It was in the fall of 2007 that Brent started the chant: “We are the future leaders of Kenya.” Hoping to ignite the spark of leadership he saw in our students in Kenya, he asked them to repeat this mantra three times.
At first it was a sorry thing. In rural areas, children speak their tribal Daruma language, later to be mixed in with Swahili. As they are exposed to education, they begin to learn English, but it is not a language that comes easily to their tongues. Hearing English spoken by an American is even more foreign. Yet they are good sports, ever wanting to please. “We are the future leaders of Kenya,” they would attempt, missing half the words, clearly not really understanding what the phrase meant. A motley crowd they were, half in worn uniforms, half in clothes that looked like they’d soon be ready for the rubbish pile. Bare feet. Eyes wide. But they tried.
I have to admit, even in years to follow, their attempts were so sorry I’d end up feeling embarrassed for Brent. The paradox of seeing these kids try to repeat such a thing just felt wrong. Coming from the poorest educational district in Kenya, half starving, most unable to pay school fees: how could “the future leaders of Kenya” possibly emerge from this crowd?
But with each year, the chant grew. It started as a tiny thing, but fueled by hope, it began to take on a life of its own. More students entered the Kenya Keys sponsorship program. More students got access to books through the small libraries that were popping up. The students found a new sense of pride in being able to speak English, the language of education ever since the British declared Kenya a colony in 1919. It no longer seemed so laughable that a future leader of Kenya could emerge from this ragged crew. It’s amazing what can happen when people seize a new vision of themselves.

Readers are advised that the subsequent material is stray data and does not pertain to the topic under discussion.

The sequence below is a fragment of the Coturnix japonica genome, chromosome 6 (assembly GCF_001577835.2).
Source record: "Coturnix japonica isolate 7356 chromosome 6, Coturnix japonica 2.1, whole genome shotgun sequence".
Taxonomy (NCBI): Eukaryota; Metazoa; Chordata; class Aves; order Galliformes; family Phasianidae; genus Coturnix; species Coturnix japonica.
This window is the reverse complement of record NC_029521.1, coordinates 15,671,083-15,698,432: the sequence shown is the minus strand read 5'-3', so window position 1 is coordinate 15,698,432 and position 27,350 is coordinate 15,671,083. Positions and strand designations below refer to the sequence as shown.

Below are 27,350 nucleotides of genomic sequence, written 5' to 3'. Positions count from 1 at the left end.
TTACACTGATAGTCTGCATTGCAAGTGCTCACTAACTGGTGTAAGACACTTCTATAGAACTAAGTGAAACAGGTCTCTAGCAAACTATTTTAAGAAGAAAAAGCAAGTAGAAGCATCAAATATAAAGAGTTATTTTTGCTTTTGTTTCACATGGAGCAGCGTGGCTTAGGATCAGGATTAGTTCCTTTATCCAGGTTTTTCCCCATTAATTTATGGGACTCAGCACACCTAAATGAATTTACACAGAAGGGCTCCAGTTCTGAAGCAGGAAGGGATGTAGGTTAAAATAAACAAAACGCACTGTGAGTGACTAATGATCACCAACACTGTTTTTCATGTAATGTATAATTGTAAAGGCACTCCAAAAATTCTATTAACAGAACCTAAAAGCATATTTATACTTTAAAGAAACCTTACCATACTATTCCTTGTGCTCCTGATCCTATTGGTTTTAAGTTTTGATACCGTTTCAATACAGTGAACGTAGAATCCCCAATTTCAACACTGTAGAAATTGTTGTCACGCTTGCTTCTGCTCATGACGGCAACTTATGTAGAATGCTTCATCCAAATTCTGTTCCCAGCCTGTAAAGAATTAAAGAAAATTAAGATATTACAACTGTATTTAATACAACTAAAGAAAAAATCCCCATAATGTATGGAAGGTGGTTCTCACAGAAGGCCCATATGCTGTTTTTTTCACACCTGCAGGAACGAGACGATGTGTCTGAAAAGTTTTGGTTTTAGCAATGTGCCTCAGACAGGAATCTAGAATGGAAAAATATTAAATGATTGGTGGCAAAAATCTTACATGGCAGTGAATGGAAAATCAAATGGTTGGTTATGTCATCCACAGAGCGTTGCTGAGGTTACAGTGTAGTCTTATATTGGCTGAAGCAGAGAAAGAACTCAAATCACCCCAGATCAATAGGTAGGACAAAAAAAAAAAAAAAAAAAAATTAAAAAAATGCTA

This last trip, I heard the chant and tears would instantly come to my eyes. There was Brent, ever hopeful, so able to see the beautiful spark in each person he meets, leading the chorus. The chant was no longer a sorry declaration. Brent, standing in front of the student body, would ask, “Students, do you have something to tell me?” “Yes,” they replied. “We Are The Future Leaders of Kenya!” they shouted. There was strength in its wings. Hearing is believing. Saying is believing. You cannot feel the groundswell without believing it just might be true.